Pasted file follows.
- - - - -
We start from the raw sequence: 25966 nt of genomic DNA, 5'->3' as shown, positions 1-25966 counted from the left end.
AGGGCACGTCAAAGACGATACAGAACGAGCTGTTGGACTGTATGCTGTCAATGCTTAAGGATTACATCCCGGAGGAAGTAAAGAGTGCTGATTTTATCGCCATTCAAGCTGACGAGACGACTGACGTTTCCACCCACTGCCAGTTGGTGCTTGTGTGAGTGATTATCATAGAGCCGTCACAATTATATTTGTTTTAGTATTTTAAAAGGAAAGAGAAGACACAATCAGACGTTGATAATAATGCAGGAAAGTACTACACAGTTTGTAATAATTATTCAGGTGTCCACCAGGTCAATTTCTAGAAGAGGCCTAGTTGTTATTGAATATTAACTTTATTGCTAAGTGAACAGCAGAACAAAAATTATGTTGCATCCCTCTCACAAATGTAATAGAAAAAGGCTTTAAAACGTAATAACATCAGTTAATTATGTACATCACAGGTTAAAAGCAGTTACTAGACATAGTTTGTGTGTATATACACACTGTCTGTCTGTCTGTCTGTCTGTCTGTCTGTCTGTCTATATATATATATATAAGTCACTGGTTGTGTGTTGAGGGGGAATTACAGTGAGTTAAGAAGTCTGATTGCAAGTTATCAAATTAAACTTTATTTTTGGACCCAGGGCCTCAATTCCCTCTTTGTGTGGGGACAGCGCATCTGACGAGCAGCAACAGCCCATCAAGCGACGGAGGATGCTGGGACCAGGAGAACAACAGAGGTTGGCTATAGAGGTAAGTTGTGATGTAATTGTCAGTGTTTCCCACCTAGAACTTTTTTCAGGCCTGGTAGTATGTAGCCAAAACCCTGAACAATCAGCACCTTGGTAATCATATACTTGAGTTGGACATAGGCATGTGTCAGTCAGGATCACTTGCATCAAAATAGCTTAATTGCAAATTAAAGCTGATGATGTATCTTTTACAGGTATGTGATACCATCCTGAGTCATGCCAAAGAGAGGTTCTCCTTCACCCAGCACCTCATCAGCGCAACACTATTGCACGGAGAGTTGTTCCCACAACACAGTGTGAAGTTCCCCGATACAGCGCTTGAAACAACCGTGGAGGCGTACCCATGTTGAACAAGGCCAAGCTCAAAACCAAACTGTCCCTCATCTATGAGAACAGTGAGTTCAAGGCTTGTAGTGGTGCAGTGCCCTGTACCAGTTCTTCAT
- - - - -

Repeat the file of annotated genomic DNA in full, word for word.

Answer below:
We start from the raw sequence: 25966 nt of genomic DNA, 5'->3' as shown, positions 1-25966 counted from the left end.
AGGGCACGTCAAAGACGATACAGAACGAGCTGTTGGACTGTATGCTGTCAATGCTTAAGGATTACATCCCGGAGGAAGTAAAGAGTGCTGATTTTATCGCCATTCAAGCTGACGAGACGACTGACGTTTCCACCCACTGCCAGTTGGTGCTTGTGTGAGTGATTATCATAGAGCCGTCACAATTATATTTGTTTTAGTATTTTAAAAGGAAAGAGAAGACACAATCAGACGTTGATAATAATGCAGGAAAGTACTACACAGTTTGTAATAATTATTCAGGTGTCCACCAGGTCAATTTCTAGAAGAGGCCTAGTTGTTATTGAATATTAACTTTATTGCTAAGTGAACAGCAGAACAAAAATTATGTTGCATCCCTCTCACAAATGTAATAGAAAAAGGCTTTAAAACGTAATAACATCAGTTAATTATGTACATCACAGGTTAAAAGCAGTTACTAGACATAGTTTGTGTGTATATACACACTGTCTGTCTGTCTGTCTGTCTGTCTGTCTGTCTGTCTATATATATATATATAAGTCACTGGTTGTGTGTTGAGGGGGAATTACAGTGAGTTAAGAAGTCTGATTGCAAGTTATCAAATTAAACTTTATTTTTGGACCCAGGGCCTCAATTCCCTCTTTGTGTGGGGACAGCGCATCTGACGAGCAGCAACAGCCCATCAAGCGACGGAGGATGCTGGGACCAGGAGAACAACAGAGGTTGGCTATAGAGGTAAGTTGTGATGTAATTGTCAGTGTTTCCCACCTAGAACTTTTTTCAGGCCTGGTAGTATGTAGCCAAAACCCTGAACAATCAGCACCTTGGTAATCATATACTTGAGTTGGACATAGGCATGTGTCAGTCAGGATCACTTGCATCAAAATAGCTTAATTGCAAATTAAAGCTGATGATGTATCTTTTACAGGTATGTGATACCATCCTGAGTCATGCCAAAGAGAGGTTCTCCTTCACCCAGCACCTCATCAGCGCAACACTATTGCACGGAGAGTTGTTCCCACAACACAGTGTGAAGTTCCCCGATACAGCGCTTGAAACAACCGTGGAGGCGTACCCATGTTGAACAAGGCCAAGCTCAAAACCAAACTGTCCCTCATCTATGAGAACAGTGAGTTCAAGGCTTGTAGTGGTGCAGTGCCCTGTACCAGTTCTTCAT